Thanks to the increasing popularity of the modern sporting rifle, the .223 is the more popular than ever before, and is being successfully used in more applications than it was ever intended to.
A .223 can take small and medium bears under 150 yards. With good bullets, like BARNES copper TSX bullet, a hunter can reliably take a 300-pound bear. With good ammo and good shot placement, the 223 can be a functional choice for bear hunting.
223 for Bear Hunting
My Modern Sporting rifle chambered in .223 has become my favorite rifle. Since I got it, I have delved the dark depths of ballistic charts and ammo manufacturers to uncover all There is to know about the cartridge. I can say, I’m pretty darn well versed in the knowledge of the .223.
I’m going to use the term .223 and 5.56 as the same thing because, ballistically, they are identical. Don’t argue about it here, that’s a whole other issue. I’m sure I will address it soon in another post. It’s really quite simple, but like all things gun related, there’s tons of half information out there.
Anyway, on to the topic. I’ve met several people who have killed a bear with their .223. more specifically, an AR chambered in the cartridge. I make that distinction for a reason. The common barrel length for a bolt action rifle is 24 inches. That’s the length uses in most ballistics charts.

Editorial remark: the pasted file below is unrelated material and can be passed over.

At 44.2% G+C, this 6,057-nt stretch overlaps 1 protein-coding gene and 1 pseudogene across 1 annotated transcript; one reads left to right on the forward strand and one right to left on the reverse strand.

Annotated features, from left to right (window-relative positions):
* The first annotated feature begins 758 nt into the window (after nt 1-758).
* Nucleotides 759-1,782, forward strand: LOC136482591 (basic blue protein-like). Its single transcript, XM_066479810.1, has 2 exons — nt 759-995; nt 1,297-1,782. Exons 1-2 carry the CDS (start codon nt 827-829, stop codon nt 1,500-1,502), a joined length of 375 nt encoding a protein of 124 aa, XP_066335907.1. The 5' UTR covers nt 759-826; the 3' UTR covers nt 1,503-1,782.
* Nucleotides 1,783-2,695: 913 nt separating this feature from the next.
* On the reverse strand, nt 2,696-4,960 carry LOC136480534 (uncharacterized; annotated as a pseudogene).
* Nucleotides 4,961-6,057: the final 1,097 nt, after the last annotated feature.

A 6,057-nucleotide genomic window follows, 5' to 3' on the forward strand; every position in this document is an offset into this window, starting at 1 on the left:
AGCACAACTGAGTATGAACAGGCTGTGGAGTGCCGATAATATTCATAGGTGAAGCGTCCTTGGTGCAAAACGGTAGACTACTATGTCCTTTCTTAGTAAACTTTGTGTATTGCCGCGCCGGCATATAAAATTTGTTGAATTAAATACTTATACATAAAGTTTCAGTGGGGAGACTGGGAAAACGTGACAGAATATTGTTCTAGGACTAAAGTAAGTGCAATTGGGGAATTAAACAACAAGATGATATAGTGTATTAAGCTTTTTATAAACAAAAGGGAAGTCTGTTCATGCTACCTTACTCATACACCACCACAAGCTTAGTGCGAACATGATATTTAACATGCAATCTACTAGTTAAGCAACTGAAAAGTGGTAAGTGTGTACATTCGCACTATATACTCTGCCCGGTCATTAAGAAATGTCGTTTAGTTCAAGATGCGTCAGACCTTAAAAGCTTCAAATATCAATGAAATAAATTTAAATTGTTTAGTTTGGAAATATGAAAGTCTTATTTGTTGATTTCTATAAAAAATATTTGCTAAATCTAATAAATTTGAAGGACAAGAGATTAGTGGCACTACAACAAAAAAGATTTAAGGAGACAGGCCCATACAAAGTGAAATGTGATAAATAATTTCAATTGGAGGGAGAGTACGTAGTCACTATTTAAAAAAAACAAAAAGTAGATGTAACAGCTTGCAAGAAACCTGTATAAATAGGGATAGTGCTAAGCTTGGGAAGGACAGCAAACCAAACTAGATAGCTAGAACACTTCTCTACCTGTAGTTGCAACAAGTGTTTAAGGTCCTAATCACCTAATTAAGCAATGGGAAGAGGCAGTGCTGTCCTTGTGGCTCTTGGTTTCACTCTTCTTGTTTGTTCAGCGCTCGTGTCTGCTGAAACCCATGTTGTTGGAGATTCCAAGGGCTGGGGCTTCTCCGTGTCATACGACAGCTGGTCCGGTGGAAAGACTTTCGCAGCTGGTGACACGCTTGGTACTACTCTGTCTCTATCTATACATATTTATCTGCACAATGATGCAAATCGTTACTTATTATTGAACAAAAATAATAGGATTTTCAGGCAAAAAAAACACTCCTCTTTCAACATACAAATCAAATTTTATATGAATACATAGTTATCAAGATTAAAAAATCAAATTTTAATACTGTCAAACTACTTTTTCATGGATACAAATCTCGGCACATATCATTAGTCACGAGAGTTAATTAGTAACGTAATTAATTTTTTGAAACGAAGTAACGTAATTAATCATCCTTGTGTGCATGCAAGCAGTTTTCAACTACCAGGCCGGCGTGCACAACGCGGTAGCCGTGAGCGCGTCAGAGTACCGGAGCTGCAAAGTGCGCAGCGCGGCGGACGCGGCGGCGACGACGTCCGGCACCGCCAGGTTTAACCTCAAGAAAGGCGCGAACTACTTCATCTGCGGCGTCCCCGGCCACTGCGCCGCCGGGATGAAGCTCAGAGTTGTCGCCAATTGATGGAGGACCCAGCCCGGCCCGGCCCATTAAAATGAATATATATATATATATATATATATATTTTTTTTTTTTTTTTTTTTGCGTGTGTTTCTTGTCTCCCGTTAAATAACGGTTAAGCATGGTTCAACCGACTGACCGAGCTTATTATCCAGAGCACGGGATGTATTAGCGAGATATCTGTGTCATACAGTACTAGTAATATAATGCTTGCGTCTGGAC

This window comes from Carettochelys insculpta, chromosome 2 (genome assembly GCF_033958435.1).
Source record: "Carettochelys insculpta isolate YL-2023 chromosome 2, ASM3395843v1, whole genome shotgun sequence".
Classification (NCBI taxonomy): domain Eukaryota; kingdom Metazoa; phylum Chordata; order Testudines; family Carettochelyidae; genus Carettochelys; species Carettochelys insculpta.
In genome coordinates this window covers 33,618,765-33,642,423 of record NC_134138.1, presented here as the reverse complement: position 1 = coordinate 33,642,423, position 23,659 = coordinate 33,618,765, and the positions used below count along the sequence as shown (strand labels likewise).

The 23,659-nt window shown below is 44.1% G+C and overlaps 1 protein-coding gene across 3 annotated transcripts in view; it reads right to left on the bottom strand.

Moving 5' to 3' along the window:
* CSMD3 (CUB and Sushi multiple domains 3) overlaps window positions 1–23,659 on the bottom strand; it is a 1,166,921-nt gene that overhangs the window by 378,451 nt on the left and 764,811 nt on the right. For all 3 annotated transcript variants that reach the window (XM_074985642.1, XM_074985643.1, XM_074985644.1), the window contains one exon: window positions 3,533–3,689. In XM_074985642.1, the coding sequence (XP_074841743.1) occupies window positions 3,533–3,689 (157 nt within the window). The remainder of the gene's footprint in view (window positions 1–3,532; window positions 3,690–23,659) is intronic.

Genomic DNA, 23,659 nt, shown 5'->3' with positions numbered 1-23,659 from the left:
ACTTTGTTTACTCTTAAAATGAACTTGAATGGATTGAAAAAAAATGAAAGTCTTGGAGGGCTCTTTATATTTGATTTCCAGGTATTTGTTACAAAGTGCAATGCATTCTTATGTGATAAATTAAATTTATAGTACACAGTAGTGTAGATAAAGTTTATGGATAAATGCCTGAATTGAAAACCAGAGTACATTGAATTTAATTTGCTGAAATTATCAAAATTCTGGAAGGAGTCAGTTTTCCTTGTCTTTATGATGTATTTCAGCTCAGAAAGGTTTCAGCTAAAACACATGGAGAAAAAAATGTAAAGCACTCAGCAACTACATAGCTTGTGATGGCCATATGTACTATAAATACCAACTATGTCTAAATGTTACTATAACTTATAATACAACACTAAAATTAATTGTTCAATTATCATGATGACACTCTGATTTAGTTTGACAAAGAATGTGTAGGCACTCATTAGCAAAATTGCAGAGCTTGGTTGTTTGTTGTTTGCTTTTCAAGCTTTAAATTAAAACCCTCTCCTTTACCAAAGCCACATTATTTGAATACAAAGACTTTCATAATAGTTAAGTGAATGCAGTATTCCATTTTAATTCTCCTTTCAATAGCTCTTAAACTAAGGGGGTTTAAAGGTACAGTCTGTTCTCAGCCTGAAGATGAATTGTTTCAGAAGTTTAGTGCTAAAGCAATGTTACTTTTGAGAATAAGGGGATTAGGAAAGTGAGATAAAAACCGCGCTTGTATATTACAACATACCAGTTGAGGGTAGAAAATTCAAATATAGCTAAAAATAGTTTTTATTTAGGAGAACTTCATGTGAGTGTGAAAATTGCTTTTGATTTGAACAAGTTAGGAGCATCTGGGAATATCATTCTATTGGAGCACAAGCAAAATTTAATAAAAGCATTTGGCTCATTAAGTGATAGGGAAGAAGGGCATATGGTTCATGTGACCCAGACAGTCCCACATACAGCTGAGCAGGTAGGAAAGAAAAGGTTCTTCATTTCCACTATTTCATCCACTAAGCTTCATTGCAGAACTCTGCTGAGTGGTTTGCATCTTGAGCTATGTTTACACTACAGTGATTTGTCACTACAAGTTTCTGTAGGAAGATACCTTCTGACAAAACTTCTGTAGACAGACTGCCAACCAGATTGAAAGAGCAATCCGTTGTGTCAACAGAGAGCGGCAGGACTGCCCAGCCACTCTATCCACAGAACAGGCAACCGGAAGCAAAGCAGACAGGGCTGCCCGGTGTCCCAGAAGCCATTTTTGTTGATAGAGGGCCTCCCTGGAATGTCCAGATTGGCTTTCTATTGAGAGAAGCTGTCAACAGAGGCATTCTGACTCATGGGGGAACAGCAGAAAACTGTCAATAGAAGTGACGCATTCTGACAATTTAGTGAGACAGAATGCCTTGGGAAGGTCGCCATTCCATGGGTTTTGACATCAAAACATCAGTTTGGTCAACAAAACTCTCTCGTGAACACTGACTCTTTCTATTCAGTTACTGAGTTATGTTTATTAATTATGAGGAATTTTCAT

According to several charts I have on hand, the .223 has an average velocity of 3,250 and 1,300 ft/lbs. of energy from a 24-inch barrel. The standard AR barrel lengths of 16 and 18 inches can be expected to have about 3000 fps of velocity and 1,200-1,300 ft/lbs. of energy.
With either barrel length style, you will see good wounding capabilities up to 100 yards. When I say wounding, I don’t mean you will only wound the animal and not kill it. I am referring to the physical damage (wound channel) caused by the bullet.
Bear Hunt with a 223, Stories
Here is a link to a post on a forum where a hunter shot a bear with an AR chambered in .223.
he shot it at about 75 yards. He fired twice and made two good hits. I’ll note that fast follow up shots and staying on target is a benefit of smaller lightweight calibers. In his words “Two 55gr poly tip shots cooked it’s lungs and heart. Pass thru with devastating internal damage. Everything inside is jelly. Died 10 yards from where it was initially shot”. His bear was a modest 250 pounds
Sound surprising? Well it’s not. That’s how the cartridge preforms. The high velocity of the .223 causes it to be devastating at close ranges in any instance where deep penetration is not required.
The lighter weight, 55 grain bullets tend to be completely destructive to soft tissue up to 10 inches deep.
It’s not a far trip through the hide of a bear, through the ribs, and into the lungs, and the lungs don’t offer much resistance to a bullet either. That is, if you get a broad side shot. At poor angles, you have to penetrate a lot more muscle and bone to reach the lungs. An ethical hunter who is willing to pass up on a bad shot will be able to make clean kills with a much smaller gun.
Using a .223 Defensively Against a Bear